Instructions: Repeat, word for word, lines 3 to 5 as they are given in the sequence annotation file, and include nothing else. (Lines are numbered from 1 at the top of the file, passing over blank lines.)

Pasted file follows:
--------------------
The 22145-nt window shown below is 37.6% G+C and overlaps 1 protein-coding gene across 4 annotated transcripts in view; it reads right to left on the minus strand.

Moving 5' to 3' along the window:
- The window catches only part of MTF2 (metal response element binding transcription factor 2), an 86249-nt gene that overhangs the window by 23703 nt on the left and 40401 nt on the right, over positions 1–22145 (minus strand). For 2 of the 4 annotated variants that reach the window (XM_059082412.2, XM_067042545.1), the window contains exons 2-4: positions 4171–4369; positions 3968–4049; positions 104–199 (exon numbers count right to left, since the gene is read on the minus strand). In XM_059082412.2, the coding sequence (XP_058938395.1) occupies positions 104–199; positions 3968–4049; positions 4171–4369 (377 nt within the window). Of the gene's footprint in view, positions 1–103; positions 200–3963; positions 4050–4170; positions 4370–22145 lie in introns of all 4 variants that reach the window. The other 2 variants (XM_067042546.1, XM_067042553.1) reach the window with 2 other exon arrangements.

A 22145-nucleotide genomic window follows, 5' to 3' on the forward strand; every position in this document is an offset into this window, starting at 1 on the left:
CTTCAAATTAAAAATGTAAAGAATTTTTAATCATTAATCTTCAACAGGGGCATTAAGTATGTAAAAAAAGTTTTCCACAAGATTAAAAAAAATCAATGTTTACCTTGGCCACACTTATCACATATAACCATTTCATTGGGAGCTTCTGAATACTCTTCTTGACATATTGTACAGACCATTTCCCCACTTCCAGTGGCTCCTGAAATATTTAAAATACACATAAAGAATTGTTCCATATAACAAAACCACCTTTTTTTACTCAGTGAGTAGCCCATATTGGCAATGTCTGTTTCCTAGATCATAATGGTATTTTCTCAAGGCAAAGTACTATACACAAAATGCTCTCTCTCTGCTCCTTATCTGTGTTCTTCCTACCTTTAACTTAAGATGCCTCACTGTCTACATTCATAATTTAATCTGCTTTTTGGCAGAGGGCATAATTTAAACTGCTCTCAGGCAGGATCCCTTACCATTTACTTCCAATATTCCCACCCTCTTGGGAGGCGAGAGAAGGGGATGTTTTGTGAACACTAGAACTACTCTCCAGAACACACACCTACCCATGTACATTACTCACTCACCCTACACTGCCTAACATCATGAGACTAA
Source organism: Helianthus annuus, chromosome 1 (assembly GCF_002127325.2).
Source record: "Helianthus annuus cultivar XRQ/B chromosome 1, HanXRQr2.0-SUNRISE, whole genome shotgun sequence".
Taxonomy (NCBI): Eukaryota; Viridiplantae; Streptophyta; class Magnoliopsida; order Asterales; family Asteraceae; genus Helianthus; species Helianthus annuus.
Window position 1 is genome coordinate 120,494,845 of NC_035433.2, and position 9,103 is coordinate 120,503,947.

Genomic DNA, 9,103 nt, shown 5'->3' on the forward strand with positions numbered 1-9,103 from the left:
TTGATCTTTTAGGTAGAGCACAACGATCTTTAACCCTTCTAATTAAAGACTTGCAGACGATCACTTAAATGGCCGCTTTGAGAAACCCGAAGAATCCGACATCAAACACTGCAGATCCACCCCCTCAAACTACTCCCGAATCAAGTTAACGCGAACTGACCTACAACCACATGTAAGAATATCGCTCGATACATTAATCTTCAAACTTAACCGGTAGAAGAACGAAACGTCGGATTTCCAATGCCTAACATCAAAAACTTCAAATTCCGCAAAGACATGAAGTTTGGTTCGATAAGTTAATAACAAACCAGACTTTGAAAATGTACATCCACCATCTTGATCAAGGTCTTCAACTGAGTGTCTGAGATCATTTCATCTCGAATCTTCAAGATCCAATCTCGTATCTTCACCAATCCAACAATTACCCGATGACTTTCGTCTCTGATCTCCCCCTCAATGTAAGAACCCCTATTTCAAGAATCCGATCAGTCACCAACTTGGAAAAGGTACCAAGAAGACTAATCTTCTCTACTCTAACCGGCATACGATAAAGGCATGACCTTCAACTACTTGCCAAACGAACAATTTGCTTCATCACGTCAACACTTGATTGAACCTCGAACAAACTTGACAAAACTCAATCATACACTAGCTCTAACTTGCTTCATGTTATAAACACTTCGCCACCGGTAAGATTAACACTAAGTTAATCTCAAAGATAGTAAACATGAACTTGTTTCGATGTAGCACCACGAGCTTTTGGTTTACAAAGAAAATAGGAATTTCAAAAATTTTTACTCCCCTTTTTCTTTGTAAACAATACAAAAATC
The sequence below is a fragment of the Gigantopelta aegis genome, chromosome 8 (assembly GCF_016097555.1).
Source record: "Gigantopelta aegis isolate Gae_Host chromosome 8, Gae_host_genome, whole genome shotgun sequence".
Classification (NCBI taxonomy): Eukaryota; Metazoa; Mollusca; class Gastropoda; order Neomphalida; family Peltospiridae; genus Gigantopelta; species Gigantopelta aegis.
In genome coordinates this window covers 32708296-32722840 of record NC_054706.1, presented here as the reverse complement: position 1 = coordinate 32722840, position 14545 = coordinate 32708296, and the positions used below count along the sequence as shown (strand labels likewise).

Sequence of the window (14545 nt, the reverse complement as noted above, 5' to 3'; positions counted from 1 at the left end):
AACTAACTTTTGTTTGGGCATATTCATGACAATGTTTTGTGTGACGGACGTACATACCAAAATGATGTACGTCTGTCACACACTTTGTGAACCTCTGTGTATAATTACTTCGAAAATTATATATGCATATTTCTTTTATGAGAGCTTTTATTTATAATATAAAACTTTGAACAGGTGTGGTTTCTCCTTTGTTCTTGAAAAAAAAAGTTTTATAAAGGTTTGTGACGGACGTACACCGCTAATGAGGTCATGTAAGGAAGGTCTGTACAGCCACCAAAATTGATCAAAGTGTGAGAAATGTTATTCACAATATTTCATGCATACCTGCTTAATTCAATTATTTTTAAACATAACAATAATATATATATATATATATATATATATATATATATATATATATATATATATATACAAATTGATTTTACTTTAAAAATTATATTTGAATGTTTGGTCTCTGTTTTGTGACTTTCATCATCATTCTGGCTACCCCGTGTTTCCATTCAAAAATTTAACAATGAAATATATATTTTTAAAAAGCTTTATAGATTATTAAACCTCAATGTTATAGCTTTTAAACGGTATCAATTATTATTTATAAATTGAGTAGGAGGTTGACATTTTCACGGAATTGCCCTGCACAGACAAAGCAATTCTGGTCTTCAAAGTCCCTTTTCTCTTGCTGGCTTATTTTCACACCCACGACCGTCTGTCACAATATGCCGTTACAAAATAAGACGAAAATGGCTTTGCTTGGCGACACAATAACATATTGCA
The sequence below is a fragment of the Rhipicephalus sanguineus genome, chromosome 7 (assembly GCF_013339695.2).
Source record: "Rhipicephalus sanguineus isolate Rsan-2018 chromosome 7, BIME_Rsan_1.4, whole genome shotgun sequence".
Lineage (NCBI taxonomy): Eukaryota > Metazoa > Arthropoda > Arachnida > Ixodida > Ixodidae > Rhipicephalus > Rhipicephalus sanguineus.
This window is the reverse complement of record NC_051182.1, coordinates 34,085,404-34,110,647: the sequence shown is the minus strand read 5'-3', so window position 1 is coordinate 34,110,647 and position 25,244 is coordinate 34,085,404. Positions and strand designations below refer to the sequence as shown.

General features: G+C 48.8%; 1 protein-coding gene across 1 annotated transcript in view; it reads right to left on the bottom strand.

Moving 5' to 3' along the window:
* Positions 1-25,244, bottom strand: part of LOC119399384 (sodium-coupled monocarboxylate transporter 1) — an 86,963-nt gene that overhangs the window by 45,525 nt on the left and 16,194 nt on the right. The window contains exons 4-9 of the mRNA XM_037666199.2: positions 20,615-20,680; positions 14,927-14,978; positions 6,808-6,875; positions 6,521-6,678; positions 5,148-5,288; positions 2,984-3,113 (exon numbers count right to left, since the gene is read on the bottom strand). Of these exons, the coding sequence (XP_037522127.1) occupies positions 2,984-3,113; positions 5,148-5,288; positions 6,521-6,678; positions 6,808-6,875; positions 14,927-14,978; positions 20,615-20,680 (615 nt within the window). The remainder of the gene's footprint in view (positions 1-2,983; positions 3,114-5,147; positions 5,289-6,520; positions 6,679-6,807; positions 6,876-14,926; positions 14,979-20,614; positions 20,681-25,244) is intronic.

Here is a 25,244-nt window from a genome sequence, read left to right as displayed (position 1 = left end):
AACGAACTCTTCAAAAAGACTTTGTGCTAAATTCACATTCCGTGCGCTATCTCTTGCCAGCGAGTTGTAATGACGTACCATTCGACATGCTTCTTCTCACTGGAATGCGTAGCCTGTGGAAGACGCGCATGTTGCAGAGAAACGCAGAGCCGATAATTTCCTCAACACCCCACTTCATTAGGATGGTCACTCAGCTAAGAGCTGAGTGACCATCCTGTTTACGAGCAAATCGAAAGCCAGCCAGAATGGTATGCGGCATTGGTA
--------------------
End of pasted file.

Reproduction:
- The window catches only part of MTF2 (metal response element binding transcription factor 2), an 86249-nt gene that overhangs the window by 23703 nt on the left and 40401 nt on the right, over positions 1–22145 (minus strand). For 2 of the 4 annotated variants that reach the window (XM_059082412.2, XM_067042545.1), the window contains exons 2-4: positions 4171–4369; positions 3968–4049; positions 104–199 (exon numbers count right to left, since the gene is read on the minus strand). In XM_059082412.2, the coding sequence (XP_058938395.1) occupies positions 104–199; positions 3968–4049; positions 4171–4369 (377 nt within the window). Of the gene's footprint in view, positions 1–103; positions 200–3963; positions 4050–4170; positions 4370–22145 lie in introns of all 4 variants that reach the window. The other 2 variants (XM_067042546.1, XM_067042553.1) reach the window with 2 other exon arrangements.

A 22145-nucleotide genomic window follows, 5' to 3' on the forward strand; every position in this document is an offset into this window, starting at 1 on the left:
CTTCAAATTAAAAATGTAAAGAATTTTTAATCATTAATCTTCAACAGGGGCATTAAGTATGTAAAAAAAGTTTTCCACAAGATTAAAAAAAATCAATGTTTACCTTGGCCACACTTATCACATATAACCATTTCATTGGGAGCTTCTGAATACTCTTCTTGACATATTGTACAGACCATTTCCCCACTTCCAGTGGCTCCTGAAATATTTAAAATACACATAAAGAATTGTTCCATATAACAAAACCACCTTTTTTTACTCAGTGAGTAGCCCATATTGGCAATGTCTGTTTCCTAGATCATAATGGTATTTTCTCAAGGCAAAGTACTATACACAAAATGCTCTCTCTCTGCTCCTTATCTGTGTTCTTCCTACCTTTAACTTAAGATGCCTCACTGTCTACATTCATAATTTAATCTGCTTTTTGGCAGAGGGCATAATTTAAACTGCTCTCAGGCAGGATCCCTTACCATTTACTTCCAATATTCCCACCCTCTTGGGAGGCGAGAGAAGGGGATGTTTTGTGAACACTAGAACTACTCTCCAGAACACACACCTACCCATGTACATTACTCACTCACCCTACACTGCCTAACATCATGAGACTAA